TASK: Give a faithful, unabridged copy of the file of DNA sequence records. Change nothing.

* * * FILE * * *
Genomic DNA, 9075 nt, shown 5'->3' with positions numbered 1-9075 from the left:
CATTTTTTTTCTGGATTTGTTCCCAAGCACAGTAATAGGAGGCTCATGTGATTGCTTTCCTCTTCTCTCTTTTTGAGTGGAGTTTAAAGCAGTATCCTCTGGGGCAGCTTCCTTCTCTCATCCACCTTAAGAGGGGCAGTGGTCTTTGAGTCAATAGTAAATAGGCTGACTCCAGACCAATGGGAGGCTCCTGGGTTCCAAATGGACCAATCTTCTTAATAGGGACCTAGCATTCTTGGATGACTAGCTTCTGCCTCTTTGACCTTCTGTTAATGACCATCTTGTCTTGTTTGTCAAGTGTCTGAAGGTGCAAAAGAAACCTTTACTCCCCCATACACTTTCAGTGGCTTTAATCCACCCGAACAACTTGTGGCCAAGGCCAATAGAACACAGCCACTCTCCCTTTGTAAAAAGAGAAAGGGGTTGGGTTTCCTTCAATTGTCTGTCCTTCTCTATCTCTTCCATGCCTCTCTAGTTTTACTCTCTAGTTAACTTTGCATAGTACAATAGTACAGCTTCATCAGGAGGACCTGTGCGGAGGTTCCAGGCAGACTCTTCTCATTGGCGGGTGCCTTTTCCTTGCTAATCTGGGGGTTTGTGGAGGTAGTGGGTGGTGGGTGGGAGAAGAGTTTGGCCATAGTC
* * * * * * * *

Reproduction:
Genomic DNA, 9075 nt, shown 5'->3' with positions numbered 1-9075 from the left:
CATTTTTTTTCTGGATTTGTTCCCAAGCACAGTAATAGGAGGCTCATGTGATTGCTTTCCTCTTCTCTCTTTTTGAGTGGAGTTTAAAGCAGTATCCTCTGGGGCAGCTTCCTTCTCTCATCCACCTTAAGAGGGGCAGTGGTCTTTGAGTCAATAGTAAATAGGCTGACTCCAGACCAATGGGAGGCTCCTGGGTTCCAAATGGACCAATCTTCTTAATAGGGACCTAGCATTCTTGGATGACTAGCTTCTGCCTCTTTGACCTTCTGTTAATGACCATCTTGTCTTGTTTGTCAAGTGTCTGAAGGTGCAAAAGAAACCTTTACTCCCCCATACACTTTCAGTGGCTTTAATCCACCCGAACAACTTGTGGCCAAGGCCAATAGAACACAGCCACTCTCCCTTTGTAAAAAGAGAAAGGGGTTGGGTTTCCTTCAATTGTCTGTCCTTCTCTATCTCTTCCATGCCTCTCTAGTTTTACTCTCTAGTTAACTTTGCATAGTACAATAGTACAGCTTCATCAGGAGGACCTGTGCGGAGGTTCCAGGCAGACTCTTCTCATTGGCGGGTGCCTTTTCCTTGCTAATCTGGGGGTTTGTGGAGGTAGTGGGTGGTGGGTGGGAGAAGAGTTTGGCCATAGTC